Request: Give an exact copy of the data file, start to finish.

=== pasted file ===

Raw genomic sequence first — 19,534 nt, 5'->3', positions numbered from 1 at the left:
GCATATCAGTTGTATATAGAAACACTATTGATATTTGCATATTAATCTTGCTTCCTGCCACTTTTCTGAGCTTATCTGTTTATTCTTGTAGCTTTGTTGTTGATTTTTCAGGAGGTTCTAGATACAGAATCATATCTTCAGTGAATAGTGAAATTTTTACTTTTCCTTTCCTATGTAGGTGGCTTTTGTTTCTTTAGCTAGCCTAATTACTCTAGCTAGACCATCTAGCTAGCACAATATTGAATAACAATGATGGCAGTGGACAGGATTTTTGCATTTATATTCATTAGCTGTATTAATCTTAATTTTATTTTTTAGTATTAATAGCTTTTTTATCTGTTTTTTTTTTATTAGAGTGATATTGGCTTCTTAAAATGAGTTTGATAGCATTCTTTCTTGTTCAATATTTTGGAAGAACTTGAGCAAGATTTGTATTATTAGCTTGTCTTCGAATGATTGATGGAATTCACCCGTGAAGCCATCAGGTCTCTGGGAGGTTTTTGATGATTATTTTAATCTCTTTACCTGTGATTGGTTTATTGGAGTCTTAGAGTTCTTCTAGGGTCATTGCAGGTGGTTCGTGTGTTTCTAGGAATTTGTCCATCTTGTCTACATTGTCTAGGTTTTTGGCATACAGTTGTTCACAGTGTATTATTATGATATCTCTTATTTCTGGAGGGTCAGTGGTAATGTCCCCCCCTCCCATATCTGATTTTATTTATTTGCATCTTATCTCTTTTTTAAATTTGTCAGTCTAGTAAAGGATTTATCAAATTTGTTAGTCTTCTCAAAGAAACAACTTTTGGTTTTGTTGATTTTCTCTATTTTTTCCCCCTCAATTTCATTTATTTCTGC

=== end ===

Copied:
Raw genomic sequence first — 19,534 nt, 5'->3', positions numbered from 1 at the left:
GCATATCAGTTGTATATAGAAACACTATTGATATTTGCATATTAATCTTGCTTCCTGCCACTTTTCTGAGCTTATCTGTTTATTCTTGTAGCTTTGTTGTTGATTTTTCAGGAGGTTCTAGATACAGAATCATATCTTCAGTGAATAGTGAAATTTTTACTTTTCCTTTCCTATGTAGGTGGCTTTTGTTTCTTTAGCTAGCCTAATTACTCTAGCTAGACCATCTAGCTAGCACAATATTGAATAACAATGATGGCAGTGGACAGGATTTTTGCATTTATATTCATTAGCTGTATTAATCTTAATTTTATTTTTTAGTATTAATAGCTTTTTTATCTGTTTTTTTTTTATTAGAGTGATATTGGCTTCTTAAAATGAGTTTGATAGCATTCTTTCTTGTTCAATATTTTGGAAGAACTTGAGCAAGATTTGTATTATTAGCTTGTCTTCGAATGATTGATGGAATTCACCCGTGAAGCCATCAGGTCTCTGGGAGGTTTTTGATGATTATTTTAATCTCTTTACCTGTGATTGGTTTATTGGAGTCTTAGAGTTCTTCTAGGGTCATTGCAGGTGGTTCGTGTGTTTCTAGGAATTTGTCCATCTTGTCTACATTGTCTAGGTTTTTGGCATACAGTTGTTCACAGTGTATTATTATGATATCTCTTATTTCTGGAGGGTCAGTGGTAATGTCCCCCCCTCCCATATCTGATTTTATTTATTTGCATCTTATCTCTTTTTTAAATTTGTCAGTCTAGTAAAGGATTTATCAAATTTGTTAGTCTTCTCAAAGAAACAACTTTTGGTTTTGTTGATTTTCTCTATTTTTTCCCCCTCAATTTCATTTATTTCTGC